From the technology driven, disembodied — and in my opinion deeply meaningless and sad, visions of Ray Kurzweil’s silicon-based ‘higher’ intelligences and Hans Moravec’s super- human, self-replicating robots, to the expansion in consciousness and meaning that Rupert Sheldrake, Edgar Mitchell, Peter Russell, Deepak Chopra and Ram Dass formulate in their own unique ways, Brown’s book represents a portfolio of possible futures. The choice between apocalypse and the dawn of a new humanity is ours!
As William Blake suggested, we must create a system or be enslaved by another man’s.

We are all designing the future, whether we consciously choose and cooperatively work toward a future that we desire for ourselves, our families, our communities and future generations, or whether we let ourselves be lead by a passive consumer attitude like junkies of consumptive and ultimately self-destructive lifestyles, too numb to care about life or anything, just as long as the next consumptive fix fills the vacuum of meaning and eases the pain of an isolated and alienated self.

Do we love ourselves and our communities, do we love life enough to save it? Will we choose the path of salutogenesis, sustainability and life, or the path of degradation, disintegration, self-deception, and ultimately self-destruction?

David Orr (1993) provides a lucid discussion of the slow shift in human attitude towards the natural world, which has made biophobia such a widespread cultural pathology. He lists six gradual changes in perception, attitudes and assumptions about the natural world.

The first is the change from animistic worldviews that respected nature as a living presence to a scientific worldview of meaningless dead matter. Second, was the Cartesian shift of our attitude towards animals, as scientific detachment began to apply mechanistic metaphors to our understanding of living organisms. Third, was a shift of attention from the sensuous qualities of the living world to the hard data of quantifiable and measurable units of purely material or economic value. “Fourth, we needed a reason to join power, cash, and knowledge in order to transform the world into more useful forms. Francis Bacon provided the logic; the evolution of government funded research did the rest.” The fifth step was the creation of a “philosophy of improvement” which was provided by the “ideology of perpetual economic growth”; and the sixth requirement for the cultural spread of biophobia was “the sophisticated cultivation of dissatisfaction which could be converted into mass consumption” (Orr, 1993, pp.417–418).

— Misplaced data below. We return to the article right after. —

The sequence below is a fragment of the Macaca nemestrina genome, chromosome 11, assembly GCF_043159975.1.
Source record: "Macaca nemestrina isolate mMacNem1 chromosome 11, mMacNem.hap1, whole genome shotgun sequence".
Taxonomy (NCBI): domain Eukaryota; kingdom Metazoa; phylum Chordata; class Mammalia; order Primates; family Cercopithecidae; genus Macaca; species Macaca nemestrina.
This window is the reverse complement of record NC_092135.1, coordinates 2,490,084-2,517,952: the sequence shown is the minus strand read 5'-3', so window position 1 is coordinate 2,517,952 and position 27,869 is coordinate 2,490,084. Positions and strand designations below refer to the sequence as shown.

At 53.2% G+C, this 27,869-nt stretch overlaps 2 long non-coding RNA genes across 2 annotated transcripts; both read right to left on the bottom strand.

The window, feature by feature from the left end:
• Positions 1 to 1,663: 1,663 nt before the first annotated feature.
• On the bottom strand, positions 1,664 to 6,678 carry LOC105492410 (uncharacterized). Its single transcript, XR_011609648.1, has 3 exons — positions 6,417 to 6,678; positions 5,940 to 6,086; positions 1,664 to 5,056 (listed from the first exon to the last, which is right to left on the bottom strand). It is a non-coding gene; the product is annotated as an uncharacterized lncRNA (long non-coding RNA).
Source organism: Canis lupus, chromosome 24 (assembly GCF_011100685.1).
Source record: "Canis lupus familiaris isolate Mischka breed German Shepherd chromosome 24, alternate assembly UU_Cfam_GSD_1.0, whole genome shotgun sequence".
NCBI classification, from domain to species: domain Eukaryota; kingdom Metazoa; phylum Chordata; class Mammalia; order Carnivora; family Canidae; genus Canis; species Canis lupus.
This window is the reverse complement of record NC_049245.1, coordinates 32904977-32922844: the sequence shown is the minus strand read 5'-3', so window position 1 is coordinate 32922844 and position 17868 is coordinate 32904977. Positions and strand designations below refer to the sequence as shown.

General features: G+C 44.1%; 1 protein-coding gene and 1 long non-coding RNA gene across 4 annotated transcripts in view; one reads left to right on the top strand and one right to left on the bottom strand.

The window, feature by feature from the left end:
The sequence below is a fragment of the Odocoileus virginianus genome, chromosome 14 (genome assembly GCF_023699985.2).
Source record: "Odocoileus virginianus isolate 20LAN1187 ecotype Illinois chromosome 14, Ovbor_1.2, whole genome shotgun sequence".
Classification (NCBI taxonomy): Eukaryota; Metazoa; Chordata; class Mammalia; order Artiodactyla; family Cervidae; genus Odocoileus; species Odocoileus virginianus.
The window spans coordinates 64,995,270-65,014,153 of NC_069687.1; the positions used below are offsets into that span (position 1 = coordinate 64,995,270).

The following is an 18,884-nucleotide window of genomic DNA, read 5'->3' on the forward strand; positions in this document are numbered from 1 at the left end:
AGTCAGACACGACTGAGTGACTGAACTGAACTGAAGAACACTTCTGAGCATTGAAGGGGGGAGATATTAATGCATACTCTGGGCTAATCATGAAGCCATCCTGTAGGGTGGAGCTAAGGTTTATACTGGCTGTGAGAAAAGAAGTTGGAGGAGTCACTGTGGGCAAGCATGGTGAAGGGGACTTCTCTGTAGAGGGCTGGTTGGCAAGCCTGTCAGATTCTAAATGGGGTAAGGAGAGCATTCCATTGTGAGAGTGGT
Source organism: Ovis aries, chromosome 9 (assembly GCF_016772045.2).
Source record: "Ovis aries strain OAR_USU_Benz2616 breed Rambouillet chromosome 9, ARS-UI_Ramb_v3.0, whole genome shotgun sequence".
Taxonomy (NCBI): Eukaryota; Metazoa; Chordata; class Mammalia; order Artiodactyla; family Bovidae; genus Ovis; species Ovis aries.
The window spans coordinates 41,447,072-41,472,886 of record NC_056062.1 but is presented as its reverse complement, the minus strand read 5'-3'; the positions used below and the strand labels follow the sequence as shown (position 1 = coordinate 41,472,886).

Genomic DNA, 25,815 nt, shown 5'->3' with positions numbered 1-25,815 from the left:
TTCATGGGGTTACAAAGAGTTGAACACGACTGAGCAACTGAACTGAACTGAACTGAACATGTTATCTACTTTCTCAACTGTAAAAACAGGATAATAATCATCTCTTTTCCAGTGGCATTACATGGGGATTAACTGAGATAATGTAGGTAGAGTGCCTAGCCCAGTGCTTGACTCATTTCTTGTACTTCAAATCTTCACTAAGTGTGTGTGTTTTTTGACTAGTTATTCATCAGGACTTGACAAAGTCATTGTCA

Orr suggests that while these changes may have brought material and economic wealth to some, they have impoverished humanity on the whole by disconnecting us from the true source of our being:

The ecological crisis, in short, is about what it means to be human. And if natural diversity is the wellspring of human intelligence, then the systematic destruction of nature inherent in contemporary technology and economics is a war against the very sources of mind. We have good reason to believe that human intelligences could not have evolved in a lunar landscape devoid of biological diversity. And we have good reason to believe that the sense of awe toward the creation had a great deal to do with the origin of language and why early hominids wanted to talk, sing, and write poetry in the first place. Elemental things like flowing water, wind, trees, clouds, rain, mist, mountains, landscape, animals, changing seasons, the night sky, and the mysteries of the life cycle gave birth to thought and language. They continue to do so, but perhaps less exuberantly than they once did. For this reason I think it is impossible to unravel natural diversity without undermining human intelligence as well. Can we save the world and anything like the human self from the violence we have unleashed without biophilia and reverence for creation (Orr, 1993, pp.425–426)?

While many attempts by environmental and social activist or ecological designers to envision a healthier and saner world have been ridiculed by scientific and economic decision makers trapped in the worldview of biophobia, Orr suggests that widespread and increasing ecological, social and economic degradation are pushing the realization that business-as-usual of the currently dominant industrial growth society is truly utopian (leading nowhere or no place). “We have tried utopia and can no longer afford it.” Orr implies that only a fundamental re- design of the human presence in the world, based on reverence of and love for life in all its manifestations can help us to create “a sane civilization that loved more fully and more intelligently” (Orr, 1993, p.437).